Inside Alexandria's City Hall, they're calling it "The ATM Affair."

Two city planners have resigned and a third has been disciplined, and even Mayor Kerry J. Donley (D) has come under scrutiny--all because an automated teller machine bigger than Old Town's architectural controls allow has been installed outside a bank on King Street.

When Donley is not wearing his mayor's hat, he is senior vice president of Virginia Commerce Bank, which recently opened a branch in Old Town's courthouse. With the branch came the need for the new sidewalk ATM.

It's the ninth ATM to appear in Old Town but the first since an ordinance last year strictly limited their size in the historic district.

At the insistence of preservationists who groused that outdoor ATMs would be an eyesore and degrade Old Town's architecture, the City Council voted to limit the size of the machines to 37 inches high by 23 inches wide. Donley, who is in charge of Virginia Commerce Bank's Alexandria branches, recused himself from the debate and the vote, citing a conflict of interest.

When it came time for the new King Street branch to open, Donley and other bank executives discovered that ATMs that fit the city's specifications aren't available--at least not "full-service" ATMs that have security cameras, are accessible by the disabled and allow deposits.

According to Rob Evans, director of marketing for ATM manufacturer NCR Corp., an ATM small enough to conform to the city law would have to be custom-made.

"It'd be very difficult to get a fully functioning machine with those specifications," he said.

Donley, in his capacity as bank executive, called Peter Smith, an urban planner with the city's planning staff, and asked Smith how to proceed. And that is where things unraveled.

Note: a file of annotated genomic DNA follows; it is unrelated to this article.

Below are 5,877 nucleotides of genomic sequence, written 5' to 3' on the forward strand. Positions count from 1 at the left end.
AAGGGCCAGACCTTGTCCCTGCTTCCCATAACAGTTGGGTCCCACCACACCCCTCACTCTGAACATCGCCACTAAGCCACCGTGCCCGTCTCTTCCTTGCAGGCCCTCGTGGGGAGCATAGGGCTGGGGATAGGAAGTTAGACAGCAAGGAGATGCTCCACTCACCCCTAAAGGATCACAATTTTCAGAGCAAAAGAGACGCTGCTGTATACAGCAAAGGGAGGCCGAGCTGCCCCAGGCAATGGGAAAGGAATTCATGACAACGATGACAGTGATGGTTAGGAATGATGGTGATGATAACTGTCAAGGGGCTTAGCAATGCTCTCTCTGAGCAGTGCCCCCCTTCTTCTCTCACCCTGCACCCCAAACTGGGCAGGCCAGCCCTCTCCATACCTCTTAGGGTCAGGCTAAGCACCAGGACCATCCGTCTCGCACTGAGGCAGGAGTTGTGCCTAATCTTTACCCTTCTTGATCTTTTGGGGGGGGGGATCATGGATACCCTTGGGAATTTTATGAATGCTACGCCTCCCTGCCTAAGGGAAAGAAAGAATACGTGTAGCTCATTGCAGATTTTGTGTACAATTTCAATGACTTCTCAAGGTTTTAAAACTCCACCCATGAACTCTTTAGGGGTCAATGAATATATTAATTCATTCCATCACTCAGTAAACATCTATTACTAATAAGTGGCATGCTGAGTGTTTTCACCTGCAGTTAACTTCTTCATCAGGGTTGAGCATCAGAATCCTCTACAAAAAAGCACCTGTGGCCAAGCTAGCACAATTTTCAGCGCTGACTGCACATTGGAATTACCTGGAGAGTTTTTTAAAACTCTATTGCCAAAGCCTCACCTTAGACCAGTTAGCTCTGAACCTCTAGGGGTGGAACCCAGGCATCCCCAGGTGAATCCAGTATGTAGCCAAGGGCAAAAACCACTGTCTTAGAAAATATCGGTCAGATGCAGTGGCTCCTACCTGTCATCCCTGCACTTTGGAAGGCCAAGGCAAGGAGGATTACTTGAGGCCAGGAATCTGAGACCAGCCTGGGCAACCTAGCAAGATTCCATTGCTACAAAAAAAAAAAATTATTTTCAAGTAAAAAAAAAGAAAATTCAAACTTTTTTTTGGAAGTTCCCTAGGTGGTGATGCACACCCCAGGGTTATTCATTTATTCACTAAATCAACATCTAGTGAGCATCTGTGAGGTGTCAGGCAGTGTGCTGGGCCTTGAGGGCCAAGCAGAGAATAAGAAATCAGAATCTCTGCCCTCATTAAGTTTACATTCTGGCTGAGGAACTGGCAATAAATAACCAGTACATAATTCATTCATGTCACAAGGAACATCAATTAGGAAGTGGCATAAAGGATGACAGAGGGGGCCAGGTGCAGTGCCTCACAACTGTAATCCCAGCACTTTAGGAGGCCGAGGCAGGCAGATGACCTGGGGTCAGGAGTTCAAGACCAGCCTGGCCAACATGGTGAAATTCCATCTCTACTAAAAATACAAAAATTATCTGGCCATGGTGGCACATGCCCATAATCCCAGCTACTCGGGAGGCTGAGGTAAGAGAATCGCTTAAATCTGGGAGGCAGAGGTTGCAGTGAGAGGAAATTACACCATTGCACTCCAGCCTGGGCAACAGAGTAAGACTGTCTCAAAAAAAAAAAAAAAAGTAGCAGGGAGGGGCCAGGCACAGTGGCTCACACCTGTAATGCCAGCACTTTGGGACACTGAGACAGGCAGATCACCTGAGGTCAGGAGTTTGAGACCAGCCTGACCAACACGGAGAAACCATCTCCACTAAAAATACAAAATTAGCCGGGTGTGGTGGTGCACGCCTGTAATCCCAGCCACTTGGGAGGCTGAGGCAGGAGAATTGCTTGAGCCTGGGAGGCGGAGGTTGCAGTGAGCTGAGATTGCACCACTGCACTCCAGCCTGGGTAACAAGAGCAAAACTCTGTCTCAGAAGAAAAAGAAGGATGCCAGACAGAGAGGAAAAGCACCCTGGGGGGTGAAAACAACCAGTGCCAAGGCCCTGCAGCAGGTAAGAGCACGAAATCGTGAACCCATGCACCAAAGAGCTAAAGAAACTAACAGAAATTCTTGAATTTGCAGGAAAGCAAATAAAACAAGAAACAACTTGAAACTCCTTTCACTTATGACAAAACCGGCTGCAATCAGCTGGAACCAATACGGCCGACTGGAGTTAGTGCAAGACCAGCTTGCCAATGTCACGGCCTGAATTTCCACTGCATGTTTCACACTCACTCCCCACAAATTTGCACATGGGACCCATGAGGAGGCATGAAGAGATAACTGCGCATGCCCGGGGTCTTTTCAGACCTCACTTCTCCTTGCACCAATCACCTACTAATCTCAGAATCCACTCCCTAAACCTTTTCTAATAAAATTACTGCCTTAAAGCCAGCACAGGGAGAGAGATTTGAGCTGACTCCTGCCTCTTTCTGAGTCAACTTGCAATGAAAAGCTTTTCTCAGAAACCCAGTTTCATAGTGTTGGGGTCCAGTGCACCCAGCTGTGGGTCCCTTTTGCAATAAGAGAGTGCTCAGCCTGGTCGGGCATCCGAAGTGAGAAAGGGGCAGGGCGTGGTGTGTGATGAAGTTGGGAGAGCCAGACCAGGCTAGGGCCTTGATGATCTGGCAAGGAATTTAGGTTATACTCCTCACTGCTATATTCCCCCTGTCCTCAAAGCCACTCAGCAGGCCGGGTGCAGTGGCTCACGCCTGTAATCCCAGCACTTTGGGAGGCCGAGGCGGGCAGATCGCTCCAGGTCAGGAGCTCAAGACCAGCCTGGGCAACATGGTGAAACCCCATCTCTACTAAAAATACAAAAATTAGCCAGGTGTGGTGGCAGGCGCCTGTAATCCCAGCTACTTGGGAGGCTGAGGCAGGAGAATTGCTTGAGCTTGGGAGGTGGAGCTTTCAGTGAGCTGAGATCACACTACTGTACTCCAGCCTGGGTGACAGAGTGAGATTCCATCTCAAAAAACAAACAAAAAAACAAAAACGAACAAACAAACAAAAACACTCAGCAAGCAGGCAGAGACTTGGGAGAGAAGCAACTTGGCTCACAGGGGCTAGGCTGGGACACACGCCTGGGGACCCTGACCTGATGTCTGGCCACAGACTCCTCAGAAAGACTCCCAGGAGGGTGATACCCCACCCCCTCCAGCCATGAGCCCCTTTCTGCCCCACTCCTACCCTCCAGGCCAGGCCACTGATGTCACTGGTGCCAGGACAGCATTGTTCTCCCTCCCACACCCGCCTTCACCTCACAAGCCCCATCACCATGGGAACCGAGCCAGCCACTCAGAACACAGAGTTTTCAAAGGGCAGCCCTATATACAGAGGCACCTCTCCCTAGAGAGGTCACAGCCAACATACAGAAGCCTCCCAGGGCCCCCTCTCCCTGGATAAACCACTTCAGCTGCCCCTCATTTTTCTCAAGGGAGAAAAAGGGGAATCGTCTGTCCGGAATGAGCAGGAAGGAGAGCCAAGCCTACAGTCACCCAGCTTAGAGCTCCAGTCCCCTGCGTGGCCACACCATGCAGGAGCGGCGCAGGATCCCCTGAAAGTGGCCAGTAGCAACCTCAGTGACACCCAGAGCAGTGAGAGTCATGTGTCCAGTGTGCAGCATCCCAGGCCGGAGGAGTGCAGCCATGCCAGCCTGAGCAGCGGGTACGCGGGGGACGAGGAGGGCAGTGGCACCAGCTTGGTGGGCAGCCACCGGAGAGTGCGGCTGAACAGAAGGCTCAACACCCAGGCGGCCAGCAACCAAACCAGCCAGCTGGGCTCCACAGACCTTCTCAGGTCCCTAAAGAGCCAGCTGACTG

According to City Manager Vola Lawson, Smith should have told Donley that he would direct the matter to his boss, Planning Director Sheldon Lynn. Instead, he instructed Donley to file an application to install the ATM, even though it would be larger than the law allowed. Donley handed the task to a bank employee.

The application landed in the lap of Clarke Magruder, a temporary planning staffer reporting to Smith. Magruder said yesterday he "followed the directions of a supervisor that I trusted," meaning he recommended approval of the application by the city's Board of Architectural Review. Magruder stated erroneously that it met all zoning guidelines.

The offending ATM was actually 11 inches taller and almost nine inches wider than permissible.

Magruder, Lawson said, "was allowed to resign." Smith has been "severely disciplined" but will remain on staff; he could not be reached for comment.

The investigation turned up another disquieting practice. Although he was not involved in the ATM transactions, planning staffer Tim Dennee was found to have falsified internal memos, city officials said. Instead of calling a city department for comment on an issue, Dennee would decide for himself what the department would say and attribute that to the department, Lawson said.

Dennee said that was routine practice, for the sake of efficiency. "Frankly, there's never been any problem with any of my reports," he said.

Dennee, too, was allowed to resign, Lawson said.

Donley did nothing wrong, said Lawson and City Attorney Philip G. Sunderland. But the arrival of an "illegal" ATM at the mayor's bank left everyone well aware of the touchy nature of being both elected official and local businessman, and left Donley trying to explain.

"I placed a phone call to get some information," Donley said. "Nothing more, nothing less. . . . At no time did I ask that this application be processed any differently than any other application."

The City Council will take up the ATM ordinance at its meeting next week. Lawson said the council may vote to amend the ordinance, allowing standard-size machines in the historic district. Or it might vote to uphold the ordinance, in which case the big, new ATM at Virginia Commerce Bank would be no more.